The talk and encouragement of using solar panels and solar powering different objects has become more popular over the years, but the idea of trapping sunlight to create energy, is no new concept.
Photovoltaics, is the term used to describe the process of converting light into energy, which we know is the basis of solar energy, but when did we discover this process? Even as far back in the seventh century, civilization was lighting fires with glass light objects and the heat of the sun, while also creating “sunrooms” in buildings where the rooms would absorb sunlight during the day, and funnel energy into bathhouses/pools. Even hundreds of thousands of years before the solar panels we know today were created, our ancestors were using energy from the sun to create heat, and power various objects and machinery. There is some controversy in who was the first to discover photovoltaics, in 1883 Charles Fritts created the first solar panel. The first solar cells were made from selenium wafers, and resemble solar panels we would use today in 2022.
Solar panels have since been used in outer space to power satellites. The first residential building to use solar panels was called “Solar one,” which the University of Delaware was responsible for. Even some planes have been solar powered to an extent. In 1956, solar panels cost roughly $300 per watt. By 1975, that figure had dropped to just over $100 a watt. Today, a solar panel can cost as little as $0.50 a watt.
Although for a household, solar power is financially cost effective in the long run, let’s shift focus towards solar energy and the environment. Using solar power panels to energize your home is very beneficial in the long run, and does in fact create a smaller carbon footprint over the years, but there are some downsides to switching to solar, and it may not be the answer to greenhouse gas emission reduction.
One of the largest and perhaps most obvious downsides to solar energy is that the panels will only generate energy when the sun is shining on it. This means that no matter the weather, the temperature, as long as a sliver of sunlight is on the solar panel, energy will be absorbed. Now, there are ways to capture that energy and store it, which leads us to another downside of solar panels. If the solar panel and installation cost wasn’t enough, now devices used to capture energy and use it later must also be purchased.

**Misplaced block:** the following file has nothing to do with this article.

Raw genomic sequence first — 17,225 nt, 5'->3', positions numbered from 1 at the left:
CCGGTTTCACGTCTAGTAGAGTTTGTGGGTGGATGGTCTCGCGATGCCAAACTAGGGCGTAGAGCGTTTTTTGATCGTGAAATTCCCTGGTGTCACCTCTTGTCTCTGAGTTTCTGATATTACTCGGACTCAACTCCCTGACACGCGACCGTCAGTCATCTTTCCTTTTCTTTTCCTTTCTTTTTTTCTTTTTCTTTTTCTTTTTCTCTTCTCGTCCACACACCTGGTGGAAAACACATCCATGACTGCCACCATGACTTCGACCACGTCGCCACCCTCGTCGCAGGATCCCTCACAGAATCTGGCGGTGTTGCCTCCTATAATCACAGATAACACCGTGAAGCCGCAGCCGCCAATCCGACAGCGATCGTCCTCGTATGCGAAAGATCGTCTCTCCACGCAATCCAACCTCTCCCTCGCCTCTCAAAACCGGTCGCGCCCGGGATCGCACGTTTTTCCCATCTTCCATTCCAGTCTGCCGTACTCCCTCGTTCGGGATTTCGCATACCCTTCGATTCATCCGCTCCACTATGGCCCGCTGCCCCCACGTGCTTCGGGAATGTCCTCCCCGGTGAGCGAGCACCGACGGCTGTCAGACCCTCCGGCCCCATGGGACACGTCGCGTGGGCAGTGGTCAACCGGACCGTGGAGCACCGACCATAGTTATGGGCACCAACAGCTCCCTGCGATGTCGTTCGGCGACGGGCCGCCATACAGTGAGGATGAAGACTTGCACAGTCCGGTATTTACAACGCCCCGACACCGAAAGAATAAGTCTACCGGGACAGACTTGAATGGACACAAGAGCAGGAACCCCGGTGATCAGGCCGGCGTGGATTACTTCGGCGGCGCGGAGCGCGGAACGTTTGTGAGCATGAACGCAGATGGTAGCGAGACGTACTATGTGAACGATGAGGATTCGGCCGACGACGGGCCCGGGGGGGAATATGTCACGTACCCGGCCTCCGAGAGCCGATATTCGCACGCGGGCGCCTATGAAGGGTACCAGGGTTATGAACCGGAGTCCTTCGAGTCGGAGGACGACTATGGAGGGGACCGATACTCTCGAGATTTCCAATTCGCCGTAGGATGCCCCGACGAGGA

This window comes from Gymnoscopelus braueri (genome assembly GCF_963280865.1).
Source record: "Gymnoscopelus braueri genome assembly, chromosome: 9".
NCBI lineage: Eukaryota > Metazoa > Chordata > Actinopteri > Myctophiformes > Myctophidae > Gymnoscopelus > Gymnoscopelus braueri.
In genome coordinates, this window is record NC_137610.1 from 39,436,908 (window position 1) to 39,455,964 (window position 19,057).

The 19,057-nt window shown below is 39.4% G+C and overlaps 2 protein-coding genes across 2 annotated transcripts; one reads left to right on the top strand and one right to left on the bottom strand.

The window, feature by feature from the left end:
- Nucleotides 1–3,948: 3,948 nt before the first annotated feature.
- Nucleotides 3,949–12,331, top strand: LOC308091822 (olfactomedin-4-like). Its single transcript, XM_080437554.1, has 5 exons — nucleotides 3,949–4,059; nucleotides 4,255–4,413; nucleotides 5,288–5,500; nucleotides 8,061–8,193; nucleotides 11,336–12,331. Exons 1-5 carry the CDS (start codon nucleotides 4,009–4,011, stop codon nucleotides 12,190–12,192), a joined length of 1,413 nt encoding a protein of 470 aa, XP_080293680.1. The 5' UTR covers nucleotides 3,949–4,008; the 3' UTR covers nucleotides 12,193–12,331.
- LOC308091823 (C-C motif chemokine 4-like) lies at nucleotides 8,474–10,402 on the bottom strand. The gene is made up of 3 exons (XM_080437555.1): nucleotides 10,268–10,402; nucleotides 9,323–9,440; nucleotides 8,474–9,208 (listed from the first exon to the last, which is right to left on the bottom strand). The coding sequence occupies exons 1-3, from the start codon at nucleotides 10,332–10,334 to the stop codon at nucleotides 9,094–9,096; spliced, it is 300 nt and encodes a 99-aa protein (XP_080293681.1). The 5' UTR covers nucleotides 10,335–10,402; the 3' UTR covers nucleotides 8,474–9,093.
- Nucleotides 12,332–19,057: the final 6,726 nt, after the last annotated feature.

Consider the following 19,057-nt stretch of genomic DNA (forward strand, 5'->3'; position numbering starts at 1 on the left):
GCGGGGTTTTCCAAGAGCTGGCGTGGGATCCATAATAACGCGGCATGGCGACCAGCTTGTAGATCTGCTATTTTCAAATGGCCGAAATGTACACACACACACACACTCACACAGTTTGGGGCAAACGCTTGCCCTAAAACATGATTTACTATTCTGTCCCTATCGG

As you know, solar energy is used to take the place of processes that harm the environment in a big way, but solar energy still impacts the environment in a small way. First off, the production of the PV panels (solar panels) emits gas into the air, and the materials used are not necessarily sustainable, or ethically sourced. There are three different types of solar panels: monocrystalline, polycrystalline, and thin film. Each type of solar panel is different, therefore each has a different process and leaves behind different carbon footprints.
Monocrystalline panels are the most common, and have the highest energy conversion efficiency. They are made of pure single-cell silicon crystals, between pieces of glass. The process of creating this panel produces the highest amount of emissions between the three. Polycrystalline panels are made from melted together silicon that is then placed on the panel. Because of the silicon melting process, the production of the panels uses significantly less energy and electricity than the monocrystalline panel. Lastly, thin film panels can be made a few different ways, and the panels actually leave the smallest carbon footprint, but the materials used for the panels are incredibly toxic and bad for the environment.
We’ve looked at the process of creating solar panels, and the potential harm, but wait, there’s more. Solar farms are plots of land that have been cleared out of any life, and replaced with acres and acres of solar panels instead. Don’t worry, we didn’t need those trees and ecosystems, solar power is going to reverse atmospheric emissions! There are however some positive solar farms, like panels that are placed among vegetation, and not placed in a cleared out plot of land. These types of panels can be beneficial to both the farmer and the environment, as long as water is not scarce for either.
Solar panels are made in China, the UK, and the USA, so once the panels are made, depending on where the panels are going, you have to think about the shipping and transportation costs, what packaging is used etc. These considerations may pose themselves as more downsides to solar.
The Solar Energy Industries Association wants to meet a goal of 30% of energy used to be through solar panels by 2030, which would be amazing, but there are some things to consider: What happens when the panel needs a repair? What if it needs to be replaced? What happens when the panel is shot, can it be recycled? Would the hazardous materials used to make the panel seep out over time? Maybe by 2030, we’ll have those answers through trial and error.
In the end, the carbon footprint of solar energy is much much smaller than coal or gas, so perhaps the good outweighs the bad in this scenario, perhaps 2030 will bring us answers to the abundance of questions this energy brings. Lastly, is our planet worth sacrificing in order to reduce our carbon footprints?